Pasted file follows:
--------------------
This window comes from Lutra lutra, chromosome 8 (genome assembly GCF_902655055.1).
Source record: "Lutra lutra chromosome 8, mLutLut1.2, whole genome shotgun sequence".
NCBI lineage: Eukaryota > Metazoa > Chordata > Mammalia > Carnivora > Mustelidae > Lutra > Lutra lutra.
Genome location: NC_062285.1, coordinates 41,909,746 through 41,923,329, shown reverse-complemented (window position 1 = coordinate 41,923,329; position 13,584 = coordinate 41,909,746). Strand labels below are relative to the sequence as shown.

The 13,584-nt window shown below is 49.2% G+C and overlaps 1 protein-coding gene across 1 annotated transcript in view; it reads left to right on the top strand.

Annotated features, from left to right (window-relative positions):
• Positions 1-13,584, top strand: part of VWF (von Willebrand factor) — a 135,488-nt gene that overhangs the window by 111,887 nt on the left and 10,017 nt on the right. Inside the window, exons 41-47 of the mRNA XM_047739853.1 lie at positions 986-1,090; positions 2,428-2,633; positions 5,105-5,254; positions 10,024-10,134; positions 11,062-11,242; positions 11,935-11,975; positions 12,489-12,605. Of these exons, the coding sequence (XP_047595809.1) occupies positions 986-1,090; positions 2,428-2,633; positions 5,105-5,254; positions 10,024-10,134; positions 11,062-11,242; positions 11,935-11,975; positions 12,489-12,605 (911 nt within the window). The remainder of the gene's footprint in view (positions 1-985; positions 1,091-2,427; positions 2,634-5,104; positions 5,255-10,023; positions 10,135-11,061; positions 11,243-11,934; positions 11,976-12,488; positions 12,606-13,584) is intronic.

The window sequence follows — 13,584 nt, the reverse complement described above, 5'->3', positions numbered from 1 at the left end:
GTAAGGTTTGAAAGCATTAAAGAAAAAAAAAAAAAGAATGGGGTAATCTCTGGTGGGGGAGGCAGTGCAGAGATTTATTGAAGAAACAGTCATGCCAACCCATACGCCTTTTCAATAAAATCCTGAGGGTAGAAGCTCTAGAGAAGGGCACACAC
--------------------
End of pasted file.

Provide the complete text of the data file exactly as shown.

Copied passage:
This window comes from Lutra lutra, chromosome 8 (genome assembly GCF_902655055.1).
Source record: "Lutra lutra chromosome 8, mLutLut1.2, whole genome shotgun sequence".
NCBI lineage: Eukaryota > Metazoa > Chordata > Mammalia > Carnivora > Mustelidae > Lutra > Lutra lutra.
Genome location: NC_062285.1, coordinates 41,909,746 through 41,923,329, shown reverse-complemented (window position 1 = coordinate 41,923,329; position 13,584 = coordinate 41,909,746). Strand labels below are relative to the sequence as shown.

The 13,584-nt window shown below is 49.2% G+C and overlaps 1 protein-coding gene across 1 annotated transcript in view; it reads left to right on the top strand.

Annotated features, from left to right (window-relative positions):
• Positions 1-13,584, top strand: part of VWF (von Willebrand factor) — a 135,488-nt gene that overhangs the window by 111,887 nt on the left and 10,017 nt on the right. Inside the window, exons 41-47 of the mRNA XM_047739853.1 lie at positions 986-1,090; positions 2,428-2,633; positions 5,105-5,254; positions 10,024-10,134; positions 11,062-11,242; positions 11,935-11,975; positions 12,489-12,605. Of these exons, the coding sequence (XP_047595809.1) occupies positions 986-1,090; positions 2,428-2,633; positions 5,105-5,254; positions 10,024-10,134; positions 11,062-11,242; positions 11,935-11,975; positions 12,489-12,605 (911 nt within the window). The remainder of the gene's footprint in view (positions 1-985; positions 1,091-2,427; positions 2,634-5,104; positions 5,255-10,023; positions 10,135-11,061; positions 11,243-11,934; positions 11,976-12,488; positions 12,606-13,584) is intronic.

The window sequence follows — 13,584 nt, the reverse complement described above, 5'->3', positions numbered from 1 at the left end:
GTAAGGTTTGAAAGCATTAAAGAAAAAAAAAAAAAGAATGGGGTAATCTCTGGTGGGGGAGGCAGTGCAGAGATTTATTGAAGAAACAGTCATGCCAACCCATACGCCTTTTCAATAAAATCCTGAGGGTAGAAGCTCTAGAGAAGGGCACACAC